Measures of antibiotic use

Three paediatric measures of daily antibiotic consumption were derived from the dosage and frequency recommendations published in the national paediatric medication reference text and the New South Wales Neonatal Medicines Formulary.11,12 Where there were no local or national recommendations these were obtained from Lexi-Comp® via UpToDate and the British National Formulary for Children.13,14 For consistency across measures reference dosages and frequencies were defined. Where possible, the reference dosage in milligram per kilogram and reference frequency were roughly equivalent to the adult values assigned by WHO. For example, DDD assignments for J01CR beta-lactams with beta-lactamase inhibitors (piperacillin-tazobactam and ticarcillin-clavulanate) were an average of two commonly prescribed dosage schedules, therefore, the same approach was taken. Where the DDD assignment reflected maintenance or severe infection, the same principle was applied to the reference dosage and frequency. Patient gender and actual weight was not available, therefore, the median weight for age (in months) was obtained from the United States Centers for Disease Control and Prevention weight-for-age percentile reference ranges for girls.15

Paediatric measure 1: Estimated daily use of vials

The estimated daily use of vials was a fixed value equal to the reference frequency children. A single vial was assigned to each dosage administration within 24-hours without modification for patient weight, age, dosage delivered, or vial size supplied. For example, the estimated use of vials for vancomycin was fixed at four vials per day despite the fact that some patients would require more than a single vial for each dosage administration due to age, weight or the prescribed dose.

Paediatric measure 2: Age-adjusted daily use of vials

Age-specific dosage and frequency, potential residual antibiotic and age-specific occupancy in PICU (age-specific occupied bed days) were incorporated into the age-adjusted daily use of vials. First, individual dosages were calculated for each antibiotic for ages 3 months to 18 years (reference dosage in mg/kg x 50th percentile weight-for-age, up to the maximum reference dosage). The number of whole vials required to administer the calculated dosage was assigned according to the vial sizes supplied to PICU; dosages were allowed to be rounded down to the nearest whole number of vials where the dosage delivered would remain within 5% of the calculated dosage. Average daily vial requirements were obtained by multiplying the number of whole vials required per dosage administration by the reference frequency. Average daily vial requirements for neonates broadly accounted for gestational age by taking the lowest or most commonly used frequency in neonates. Unless otherwise stated, gestational and postnatal age-adjustment was applied uniformly to all patients under 3 months old to account for possible preterm birth.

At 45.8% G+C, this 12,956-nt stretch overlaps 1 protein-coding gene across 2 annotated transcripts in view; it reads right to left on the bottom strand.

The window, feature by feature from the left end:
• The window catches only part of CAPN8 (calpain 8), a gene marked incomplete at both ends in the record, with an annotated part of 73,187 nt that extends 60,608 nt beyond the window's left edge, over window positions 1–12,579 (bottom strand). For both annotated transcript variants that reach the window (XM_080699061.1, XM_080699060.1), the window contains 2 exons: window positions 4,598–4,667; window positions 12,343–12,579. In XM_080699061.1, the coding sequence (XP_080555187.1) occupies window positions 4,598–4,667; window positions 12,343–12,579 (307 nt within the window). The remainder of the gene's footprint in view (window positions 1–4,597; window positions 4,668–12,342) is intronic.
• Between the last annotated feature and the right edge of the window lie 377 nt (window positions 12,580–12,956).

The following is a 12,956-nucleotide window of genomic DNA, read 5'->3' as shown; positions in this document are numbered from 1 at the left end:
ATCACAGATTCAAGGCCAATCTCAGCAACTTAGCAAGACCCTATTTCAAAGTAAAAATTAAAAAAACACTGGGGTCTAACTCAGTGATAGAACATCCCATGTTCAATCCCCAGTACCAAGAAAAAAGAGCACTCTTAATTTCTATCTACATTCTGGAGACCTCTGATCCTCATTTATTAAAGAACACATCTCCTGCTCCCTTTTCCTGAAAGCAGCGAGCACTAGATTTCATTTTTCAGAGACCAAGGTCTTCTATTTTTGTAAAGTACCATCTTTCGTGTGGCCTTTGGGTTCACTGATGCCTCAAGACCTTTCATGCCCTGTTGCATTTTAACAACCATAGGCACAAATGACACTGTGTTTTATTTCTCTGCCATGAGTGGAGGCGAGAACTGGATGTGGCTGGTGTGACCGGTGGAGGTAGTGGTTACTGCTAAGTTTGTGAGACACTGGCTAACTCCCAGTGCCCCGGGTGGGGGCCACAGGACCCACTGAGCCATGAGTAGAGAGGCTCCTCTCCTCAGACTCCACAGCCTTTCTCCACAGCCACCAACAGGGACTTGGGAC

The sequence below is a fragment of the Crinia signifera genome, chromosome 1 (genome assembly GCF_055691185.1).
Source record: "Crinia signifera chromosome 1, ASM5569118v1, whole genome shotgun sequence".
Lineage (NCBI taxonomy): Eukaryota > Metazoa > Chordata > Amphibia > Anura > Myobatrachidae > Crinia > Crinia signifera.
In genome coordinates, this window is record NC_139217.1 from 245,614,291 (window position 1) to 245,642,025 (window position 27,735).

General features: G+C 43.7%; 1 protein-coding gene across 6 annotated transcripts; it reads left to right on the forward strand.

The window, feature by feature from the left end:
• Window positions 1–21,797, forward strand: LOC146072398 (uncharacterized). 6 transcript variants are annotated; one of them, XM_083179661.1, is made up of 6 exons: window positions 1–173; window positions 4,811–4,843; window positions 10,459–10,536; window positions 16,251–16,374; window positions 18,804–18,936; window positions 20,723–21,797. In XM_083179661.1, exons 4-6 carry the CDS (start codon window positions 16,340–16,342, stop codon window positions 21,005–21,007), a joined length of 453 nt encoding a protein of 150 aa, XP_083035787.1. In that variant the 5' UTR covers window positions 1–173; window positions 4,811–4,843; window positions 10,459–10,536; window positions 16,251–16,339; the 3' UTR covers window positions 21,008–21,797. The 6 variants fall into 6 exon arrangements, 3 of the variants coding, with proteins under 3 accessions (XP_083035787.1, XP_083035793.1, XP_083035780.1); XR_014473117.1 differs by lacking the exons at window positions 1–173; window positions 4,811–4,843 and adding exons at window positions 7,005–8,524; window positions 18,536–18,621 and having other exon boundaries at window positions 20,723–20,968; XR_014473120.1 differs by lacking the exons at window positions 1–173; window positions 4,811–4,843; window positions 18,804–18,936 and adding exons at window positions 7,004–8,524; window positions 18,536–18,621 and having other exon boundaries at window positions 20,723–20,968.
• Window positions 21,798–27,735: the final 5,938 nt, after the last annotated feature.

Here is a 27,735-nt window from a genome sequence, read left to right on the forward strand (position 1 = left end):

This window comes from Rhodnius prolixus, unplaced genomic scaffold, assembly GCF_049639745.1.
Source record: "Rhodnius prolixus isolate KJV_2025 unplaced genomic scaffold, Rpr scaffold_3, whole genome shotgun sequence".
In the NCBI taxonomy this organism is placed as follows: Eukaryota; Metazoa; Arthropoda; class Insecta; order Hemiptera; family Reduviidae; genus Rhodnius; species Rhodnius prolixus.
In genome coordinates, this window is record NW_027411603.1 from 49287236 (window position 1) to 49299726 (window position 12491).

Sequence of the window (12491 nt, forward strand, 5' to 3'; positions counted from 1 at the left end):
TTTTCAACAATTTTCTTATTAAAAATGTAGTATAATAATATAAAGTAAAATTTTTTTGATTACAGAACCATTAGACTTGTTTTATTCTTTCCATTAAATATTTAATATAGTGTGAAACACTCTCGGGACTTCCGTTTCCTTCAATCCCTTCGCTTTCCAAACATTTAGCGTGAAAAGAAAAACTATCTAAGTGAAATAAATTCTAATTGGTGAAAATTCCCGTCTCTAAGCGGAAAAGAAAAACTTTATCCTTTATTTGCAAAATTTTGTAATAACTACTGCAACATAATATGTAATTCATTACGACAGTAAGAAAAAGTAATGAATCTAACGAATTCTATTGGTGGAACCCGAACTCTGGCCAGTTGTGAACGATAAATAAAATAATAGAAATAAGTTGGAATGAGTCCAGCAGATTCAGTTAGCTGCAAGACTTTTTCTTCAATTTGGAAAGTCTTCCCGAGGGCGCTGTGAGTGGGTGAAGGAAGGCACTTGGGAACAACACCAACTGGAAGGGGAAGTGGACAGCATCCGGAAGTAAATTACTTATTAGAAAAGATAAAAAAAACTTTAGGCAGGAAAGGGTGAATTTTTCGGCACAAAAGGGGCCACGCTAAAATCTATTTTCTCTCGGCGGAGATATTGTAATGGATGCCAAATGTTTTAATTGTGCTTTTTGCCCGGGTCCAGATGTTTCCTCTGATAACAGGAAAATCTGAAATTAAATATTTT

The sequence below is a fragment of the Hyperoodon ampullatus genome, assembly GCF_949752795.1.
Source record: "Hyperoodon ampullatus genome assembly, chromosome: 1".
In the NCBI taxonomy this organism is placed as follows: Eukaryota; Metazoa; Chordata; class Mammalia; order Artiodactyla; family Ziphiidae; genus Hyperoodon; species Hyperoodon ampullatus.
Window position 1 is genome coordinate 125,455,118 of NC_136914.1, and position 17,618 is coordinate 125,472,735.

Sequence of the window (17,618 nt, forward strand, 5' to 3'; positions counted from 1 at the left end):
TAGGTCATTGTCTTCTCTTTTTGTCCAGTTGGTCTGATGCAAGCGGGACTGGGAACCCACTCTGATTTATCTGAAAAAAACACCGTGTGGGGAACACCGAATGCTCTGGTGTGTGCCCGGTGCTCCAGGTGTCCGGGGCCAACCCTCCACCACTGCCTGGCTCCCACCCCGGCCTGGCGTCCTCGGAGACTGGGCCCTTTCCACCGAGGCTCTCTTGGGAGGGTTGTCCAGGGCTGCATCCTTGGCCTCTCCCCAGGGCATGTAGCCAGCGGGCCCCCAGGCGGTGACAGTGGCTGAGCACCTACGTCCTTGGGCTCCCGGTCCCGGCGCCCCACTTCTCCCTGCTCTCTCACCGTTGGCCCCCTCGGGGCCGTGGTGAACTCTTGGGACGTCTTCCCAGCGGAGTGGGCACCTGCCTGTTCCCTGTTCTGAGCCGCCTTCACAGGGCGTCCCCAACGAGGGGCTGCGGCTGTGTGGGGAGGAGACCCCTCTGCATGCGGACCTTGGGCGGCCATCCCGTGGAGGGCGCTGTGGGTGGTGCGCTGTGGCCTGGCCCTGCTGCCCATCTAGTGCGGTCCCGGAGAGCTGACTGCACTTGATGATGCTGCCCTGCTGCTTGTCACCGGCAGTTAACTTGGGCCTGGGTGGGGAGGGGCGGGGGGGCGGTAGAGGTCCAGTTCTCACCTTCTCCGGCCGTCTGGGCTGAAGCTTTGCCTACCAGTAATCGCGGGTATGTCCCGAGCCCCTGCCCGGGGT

The age-adjusted daily use of vials was calculated for each month of the study period, by applying the proportion of age-specific PICU occupied bed days to the corresponding average daily vial requirements for each age. i.e., Age-adjusted daily use of vials= ∑ (Average daily vial requirement for age × Proportion of occupied bed-days for age).

Neonatal dosage adjustments were not performed for antibiotics that were deemed rare or unsuitable for neonatal use. The proportion of age-specific occupied bed-days was recalculated accordingly.

Paediatric measure 3: Recommended daily dose (RDD)

The median PICU admission age each month was used to select the age-specific reference dosage (mg/kg), reference frequency and 50th percentile weight used to calculate the monthly RDD unit of measure i.e., RDD = (Reference dosage in milligram per kilogram × reference frequency) × 50th percentile weight for age.

PICU antibiotic use

Monthly use of each agent in PICU was reported as the number of WHO ATC DDDs ([vial count × vial size]/ ATC DDD 2016); the number of estimated daily use of vials (vial count/Estimated daily use of vials); the number of age-adjusted daily vials (vial count /Age-adjusted daily use of vials and the number of RDDs ([vial count × vial size]/ RDD). Notably, PICU antibiotic use in measured in RDDs and age-adjusted daily use of vials were obtained by dividing monthly use by the age-adjusted daily use of vials or RDD unit of measure for the month in question.


Ethics approval was granted by the hospital Human Research Ethics Committee (LNR/16/SCHN/445) and ratified by the University of Technology Sydney.